the reason the military uses the 9mm is weight and number of rounds a man can carry, the military also stresses shot placement over firepower.

    the 9 has plenty of knockdown power and is an excellent round.
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  9. #35
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    Sep 2008
    Location
    Western PA
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    25,395
    Quote Originally Posted by coolwhip
    Something simple like a 38 revolver.
    This was my first thought as well. A small Smith J frame is hard to beat...

    Quote Originally Posted by hvacker

    Obviously I wouldn't go head hunting with a 22. The reason I would chose a 22 for a beginner is to teach the basics of acquiring a target. Being able to shoot a tight group is confidence building. A 32 would be ok too.
    Once the shooter is proficient going to a larger cal for specific target is ez.
    Someone mentioned a shotgun for home defense. I agree it's the best choice for the big flash, big noise, and you probably won't shoot your neighbor. What I don't agree with is not aiming the weapon. Aiming is even more important in any life threatening situation. In close quarters a shot pattern will smaller and needs to be more accurate.
    As far as age goes I don't think it counts for much. My Grandson is 8 and shoots skeet with a 410 next to adults with 12 ga.
    At in-house confrontation distances, a shotgun isn't a whole lot different than a rifle. All that shot, all clustered up in a near solid chunk.

  10. #36
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    Sep 2008
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    Western PA
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  11. #37
    Join Date
    Feb 2004
    Location
    New Mexico
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    Quote Originally Posted by jpsmith1cm View Post
    This was my first thought as well. A small Smith J frame is hard to beat...



    At in-house confrontation distances, a shotgun isn't a whole lot different than a rifle. All that shot, all clustered up in a near solid chunk.
    Yes, so aim that shot. My choice was based only on the distance the shot could take and the fear factor. People will argue choices for the home and it's more than just the gun.
    That's one experience I can do without.
    Tracers work both ways.

  12. #38
    Join Date
    Sep 2005
    Location
    Atlanta GA area
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    20,862
    Just my ;

    One of the MOST important things in owning a firearm is training! And training, and training, and training, and more training!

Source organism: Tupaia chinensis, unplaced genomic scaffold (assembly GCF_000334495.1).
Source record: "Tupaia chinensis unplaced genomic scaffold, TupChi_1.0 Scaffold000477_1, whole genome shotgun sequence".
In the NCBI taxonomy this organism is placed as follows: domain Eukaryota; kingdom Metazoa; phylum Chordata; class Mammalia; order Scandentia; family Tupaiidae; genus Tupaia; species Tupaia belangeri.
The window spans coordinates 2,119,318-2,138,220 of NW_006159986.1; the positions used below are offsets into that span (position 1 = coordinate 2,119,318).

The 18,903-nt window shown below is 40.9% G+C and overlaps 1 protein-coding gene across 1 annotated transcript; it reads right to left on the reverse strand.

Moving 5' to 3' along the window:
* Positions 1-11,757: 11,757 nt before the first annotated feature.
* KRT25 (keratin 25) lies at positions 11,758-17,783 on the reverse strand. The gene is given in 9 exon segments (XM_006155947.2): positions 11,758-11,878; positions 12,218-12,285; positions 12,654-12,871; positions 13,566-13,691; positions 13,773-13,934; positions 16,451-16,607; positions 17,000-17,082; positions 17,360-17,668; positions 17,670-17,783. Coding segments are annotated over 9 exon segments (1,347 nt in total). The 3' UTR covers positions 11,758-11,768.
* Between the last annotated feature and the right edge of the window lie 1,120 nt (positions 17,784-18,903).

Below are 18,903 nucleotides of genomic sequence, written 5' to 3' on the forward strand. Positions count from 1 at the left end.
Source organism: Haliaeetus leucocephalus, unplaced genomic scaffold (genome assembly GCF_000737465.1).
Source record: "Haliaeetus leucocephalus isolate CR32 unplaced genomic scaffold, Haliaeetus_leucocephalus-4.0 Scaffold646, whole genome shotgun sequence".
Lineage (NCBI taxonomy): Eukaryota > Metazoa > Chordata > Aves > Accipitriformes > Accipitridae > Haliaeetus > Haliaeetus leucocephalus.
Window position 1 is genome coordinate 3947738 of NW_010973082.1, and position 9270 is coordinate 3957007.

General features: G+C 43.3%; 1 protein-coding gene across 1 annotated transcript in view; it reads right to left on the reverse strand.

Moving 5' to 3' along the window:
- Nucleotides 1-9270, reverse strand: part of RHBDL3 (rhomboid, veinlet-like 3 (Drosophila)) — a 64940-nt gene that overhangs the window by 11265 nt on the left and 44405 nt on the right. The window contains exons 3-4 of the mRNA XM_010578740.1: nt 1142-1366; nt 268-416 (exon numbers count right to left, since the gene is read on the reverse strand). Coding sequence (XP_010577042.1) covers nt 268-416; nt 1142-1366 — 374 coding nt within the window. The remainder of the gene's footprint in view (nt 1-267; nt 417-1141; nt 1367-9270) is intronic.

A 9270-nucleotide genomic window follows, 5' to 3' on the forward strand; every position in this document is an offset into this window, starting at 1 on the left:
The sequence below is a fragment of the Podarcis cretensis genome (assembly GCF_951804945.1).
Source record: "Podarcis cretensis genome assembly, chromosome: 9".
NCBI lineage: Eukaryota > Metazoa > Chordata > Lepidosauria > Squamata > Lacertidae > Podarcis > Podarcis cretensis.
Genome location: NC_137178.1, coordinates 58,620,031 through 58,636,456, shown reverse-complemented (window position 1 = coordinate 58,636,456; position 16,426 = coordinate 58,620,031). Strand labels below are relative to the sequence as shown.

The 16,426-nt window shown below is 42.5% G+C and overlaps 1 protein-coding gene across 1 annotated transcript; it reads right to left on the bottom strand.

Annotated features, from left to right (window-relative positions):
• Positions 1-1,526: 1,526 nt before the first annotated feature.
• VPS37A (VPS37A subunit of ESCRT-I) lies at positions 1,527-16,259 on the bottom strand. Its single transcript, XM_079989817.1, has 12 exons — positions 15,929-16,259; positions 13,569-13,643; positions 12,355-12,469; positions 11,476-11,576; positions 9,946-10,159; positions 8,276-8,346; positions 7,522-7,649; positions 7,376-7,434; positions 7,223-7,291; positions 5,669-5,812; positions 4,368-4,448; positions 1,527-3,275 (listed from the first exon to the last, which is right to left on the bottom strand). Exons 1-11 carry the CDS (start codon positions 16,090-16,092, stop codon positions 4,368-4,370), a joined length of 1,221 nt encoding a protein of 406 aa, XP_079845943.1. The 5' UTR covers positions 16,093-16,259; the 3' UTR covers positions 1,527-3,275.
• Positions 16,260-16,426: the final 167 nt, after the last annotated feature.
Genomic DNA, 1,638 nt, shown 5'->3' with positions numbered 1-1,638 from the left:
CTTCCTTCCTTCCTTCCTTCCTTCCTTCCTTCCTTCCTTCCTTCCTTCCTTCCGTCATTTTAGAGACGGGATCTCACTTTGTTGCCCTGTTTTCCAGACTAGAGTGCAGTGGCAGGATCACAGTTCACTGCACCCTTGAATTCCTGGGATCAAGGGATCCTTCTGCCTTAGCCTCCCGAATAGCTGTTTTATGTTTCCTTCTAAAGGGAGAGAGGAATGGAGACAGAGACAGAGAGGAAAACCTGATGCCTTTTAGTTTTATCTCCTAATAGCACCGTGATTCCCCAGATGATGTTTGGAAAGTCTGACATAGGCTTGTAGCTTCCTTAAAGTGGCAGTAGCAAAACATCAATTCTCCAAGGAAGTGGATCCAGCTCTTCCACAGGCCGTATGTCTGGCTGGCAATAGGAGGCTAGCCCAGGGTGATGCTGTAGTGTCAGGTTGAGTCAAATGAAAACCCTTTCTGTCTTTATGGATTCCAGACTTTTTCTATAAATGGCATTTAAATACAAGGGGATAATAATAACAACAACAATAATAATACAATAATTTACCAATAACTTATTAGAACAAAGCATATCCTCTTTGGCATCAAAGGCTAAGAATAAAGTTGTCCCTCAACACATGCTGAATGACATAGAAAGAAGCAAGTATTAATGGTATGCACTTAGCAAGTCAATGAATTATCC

Then the second most important thing is practice, and practice, and practice, and more practice.

    IMO, someone with a gun who does not know how to use it and is not comfortable (trained and in practice)... well they may be a hazard to themselves as well as everyone else.

    Not that it is that hard to hit a big bad guy at 10-15 ft... however the stray fire collateral damage is not good. Better for all the shots to hit what they were intended to.

    You realize if you get your Mom a piece, you will be obligated to take her to the range weekly for mos so it will become second nature. Then she will become a shootin' granny... and probably outlive you... <grin>
    GA-HVAC-Tech

    Quality work at a fair price with excellent customer service!

    Romans Ch's 5-6-7-8

    2 Chronicles 7:14

  13. #39
    Join Date
    Feb 2012
    Posts
    1,268
    Quote Originally Posted by ga-hvac-tech View Post
    Just my ;

    One of the MOST important things in owning a firearm is training! And training, and training, and training, and more training!

    Then the second most important thing is practice, and practice, and practice, and more practice.

    IMO, someone with a gun who does not know how to use it and is not comfortable (trained and in practice)... well they may be a hazard to themselves as well as everyone else.

    Not that it is that hard to hit a big bad guy at 10-15 ft... however the stray fire collateral damage is not good. Better for all the shots to hit what they were intended to.

    You realize if you get your Mom a piece, you will be obligated to take her to the range weekly for mos so it will become second nature. Then she will become a shootin' granny... and probably outlive you... <grin>
    It's not that hard to hit that big bad guy at 10-15 ft. unless you get the first time jitters.....remember that first deer?